After our short detour to Heathrow to drop one of our number off for his flight back to New Zealand, we headed south-west again into the Somerset area for a look at the Fleet Air Arm Museum at the Royal Naval Air Station Yeovilton.
This museum is dedicated to everything that the aviation wing of the Royal Navy has done and achieved in the past 100 years, beginning with the Royal Naval Air Service during the First World War, through the Second World War, and into the age of jet aircraft and helicopters operating from massive aircraft carriers during the Cold War and beyond.
Additionally, just like the R.A.F. Museums in London and Cosford, the display halls in Yeovilton are well lit and spacious, allowing visitors to have great access around most of the aircraft—it’s possible to view most of the displays from multiple angles (including overhead in a number of some cases), making the experience that much better and more enjoyable.
One of the unique displays at the museum is the mock-up of the flight deck of the aircraft carrier HMS Ark Royal as it would have appeared in the 1970s. You enter this display area via a simulated helicopter ride, and you then spend the next 35 minutes or so being led through the display area (the flight deck and island) by simulated flight deck crew who tell you about the displays and the activity on the deck. It’s a great way to portray the aircraft and the workings of an aircraft carrier.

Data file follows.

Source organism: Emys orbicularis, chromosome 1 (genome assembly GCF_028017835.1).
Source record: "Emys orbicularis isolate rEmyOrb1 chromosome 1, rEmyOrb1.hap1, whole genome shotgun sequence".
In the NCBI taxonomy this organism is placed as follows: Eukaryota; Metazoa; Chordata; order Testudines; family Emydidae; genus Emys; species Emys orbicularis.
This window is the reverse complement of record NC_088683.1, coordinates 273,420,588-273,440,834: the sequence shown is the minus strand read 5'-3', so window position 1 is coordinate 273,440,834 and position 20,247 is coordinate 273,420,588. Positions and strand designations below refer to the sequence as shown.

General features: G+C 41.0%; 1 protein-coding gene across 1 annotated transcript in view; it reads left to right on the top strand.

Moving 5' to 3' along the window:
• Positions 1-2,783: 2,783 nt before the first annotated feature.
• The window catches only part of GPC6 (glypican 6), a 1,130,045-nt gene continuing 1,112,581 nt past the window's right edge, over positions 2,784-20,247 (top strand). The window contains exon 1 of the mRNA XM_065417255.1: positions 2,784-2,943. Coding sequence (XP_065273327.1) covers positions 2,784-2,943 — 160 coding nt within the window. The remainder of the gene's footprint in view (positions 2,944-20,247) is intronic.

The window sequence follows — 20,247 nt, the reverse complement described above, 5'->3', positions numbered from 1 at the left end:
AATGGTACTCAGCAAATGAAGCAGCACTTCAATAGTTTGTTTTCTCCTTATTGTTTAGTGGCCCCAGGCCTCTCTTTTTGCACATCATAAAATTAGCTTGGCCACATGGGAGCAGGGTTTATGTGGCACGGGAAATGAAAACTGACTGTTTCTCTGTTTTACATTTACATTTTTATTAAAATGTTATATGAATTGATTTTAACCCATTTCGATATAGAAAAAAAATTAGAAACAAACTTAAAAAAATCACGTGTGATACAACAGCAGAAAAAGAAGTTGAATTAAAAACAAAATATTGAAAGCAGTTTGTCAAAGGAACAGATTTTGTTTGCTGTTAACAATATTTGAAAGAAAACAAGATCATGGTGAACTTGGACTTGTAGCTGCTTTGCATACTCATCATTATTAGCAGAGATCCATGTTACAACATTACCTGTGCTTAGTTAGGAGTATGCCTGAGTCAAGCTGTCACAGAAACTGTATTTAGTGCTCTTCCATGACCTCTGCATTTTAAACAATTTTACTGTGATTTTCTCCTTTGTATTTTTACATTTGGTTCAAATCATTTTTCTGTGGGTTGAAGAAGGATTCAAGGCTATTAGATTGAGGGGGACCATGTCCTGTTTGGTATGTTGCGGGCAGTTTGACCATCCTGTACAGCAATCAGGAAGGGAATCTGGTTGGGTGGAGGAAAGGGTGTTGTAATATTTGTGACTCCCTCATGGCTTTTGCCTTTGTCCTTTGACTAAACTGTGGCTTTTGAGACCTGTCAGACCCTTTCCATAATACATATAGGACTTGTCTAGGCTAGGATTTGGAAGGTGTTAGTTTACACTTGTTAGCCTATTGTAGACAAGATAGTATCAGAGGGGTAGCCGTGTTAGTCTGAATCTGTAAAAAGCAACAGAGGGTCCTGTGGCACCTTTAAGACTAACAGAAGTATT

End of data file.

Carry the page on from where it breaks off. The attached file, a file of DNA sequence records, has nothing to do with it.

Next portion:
It’s interesting to note that the Fleet Air Arm Museum also has some aircraft on display that don’t fit strictly within what you would expect of a naval aviation museum—the prime example of this being Concorde 002—the first British-built Concorde to take to the skies in 1969. There are also a couple of other experimental jet aircraft in the same hall—the Handley Page HP115 (built to explore the performance of low delta wings at low speeds) and Hawker P117 (built as part of the development process that led to the Hawker Harrier)—interesting aircraft in their own right, but we’re still not sure what they have to do with naval aviation!
All in all the museum is another good facility to visit if you happen to be in the Somerset area, and the fact that you can get a 12-month Gift Aid pass (allowing you free entery anytime in the 12 months after your first visit) is certainly good value if you’re able to make a repeat visit or two—as with many of the museums in the UK, taking everything in on a single visit is a daunting task, so a free repeat visit is a great option.
When we’d had our fill of naval aviation we decided that as we had 12 month passes to the Tank Museum at Bovington, and given that we were only a one hour drive away, we’d go and have a second visit to that fabulous museum as well. It was a good chance to take a good look at some of the things we’d not had time for earlier in the trip, including Tiger 131, the first Tiger tank captured by the Allies during the Second World War.
Now that we’ve had a chance to take a look at a greater number of military museums in the UK, we’d certainly have to say that the Tank Museum in Bovington is one of our favourites. If you’re going to visit make sure that you’ve set aside a good few hours to take a thorough look around—it’s certainly needed.